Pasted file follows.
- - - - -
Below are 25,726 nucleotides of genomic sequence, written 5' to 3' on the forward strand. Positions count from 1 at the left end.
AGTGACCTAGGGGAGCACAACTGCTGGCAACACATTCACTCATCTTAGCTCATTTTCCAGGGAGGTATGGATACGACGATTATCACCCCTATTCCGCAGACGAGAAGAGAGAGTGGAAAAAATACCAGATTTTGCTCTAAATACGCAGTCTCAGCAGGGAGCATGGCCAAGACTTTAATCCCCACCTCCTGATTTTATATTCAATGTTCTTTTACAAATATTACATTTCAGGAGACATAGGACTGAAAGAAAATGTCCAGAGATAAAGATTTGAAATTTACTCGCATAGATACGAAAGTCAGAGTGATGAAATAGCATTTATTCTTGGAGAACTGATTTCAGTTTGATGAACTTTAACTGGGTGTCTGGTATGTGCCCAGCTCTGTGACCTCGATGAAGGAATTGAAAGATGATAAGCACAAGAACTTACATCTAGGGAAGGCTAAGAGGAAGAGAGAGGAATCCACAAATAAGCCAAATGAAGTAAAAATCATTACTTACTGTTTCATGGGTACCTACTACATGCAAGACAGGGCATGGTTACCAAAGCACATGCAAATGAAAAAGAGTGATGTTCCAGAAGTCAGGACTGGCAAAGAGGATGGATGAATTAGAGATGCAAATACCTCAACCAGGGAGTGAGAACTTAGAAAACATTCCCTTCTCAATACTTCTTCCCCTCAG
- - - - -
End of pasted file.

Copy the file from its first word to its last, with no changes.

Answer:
Below are 25,726 nucleotides of genomic sequence, written 5' to 3' on the forward strand. Positions count from 1 at the left end.
AGTGACCTAGGGGAGCACAACTGCTGGCAACACATTCACTCATCTTAGCTCATTTTCCAGGGAGGTATGGATACGACGATTATCACCCCTATTCCGCAGACGAGAAGAGAGAGTGGAAAAAATACCAGATTTTGCTCTAAATACGCAGTCTCAGCAGGGAGCATGGCCAAGACTTTAATCCCCACCTCCTGATTTTATATTCAATGTTCTTTTACAAATATTACATTTCAGGAGACATAGGACTGAAAGAAAATGTCCAGAGATAAAGATTTGAAATTTACTCGCATAGATACGAAAGTCAGAGTGATGAAATAGCATTTATTCTTGGAGAACTGATTTCAGTTTGATGAACTTTAACTGGGTGTCTGGTATGTGCCCAGCTCTGTGACCTCGATGAAGGAATTGAAAGATGATAAGCACAAGAACTTACATCTAGGGAAGGCTAAGAGGAAGAGAGAGGAATCCACAAATAAGCCAAATGAAGTAAAAATCATTACTTACTGTTTCATGGGTACCTACTACATGCAAGACAGGGCATGGTTACCAAAGCACATGCAAATGAAAAAGAGTGATGTTCCAGAAGTCAGGACTGGCAAAGAGGATGGATGAATTAGAGATGCAAATACCTCAACCAGGGAGTGAGAACTTAGAAAACATTCCCTTCTCAATACTTCTTCCCCTCAG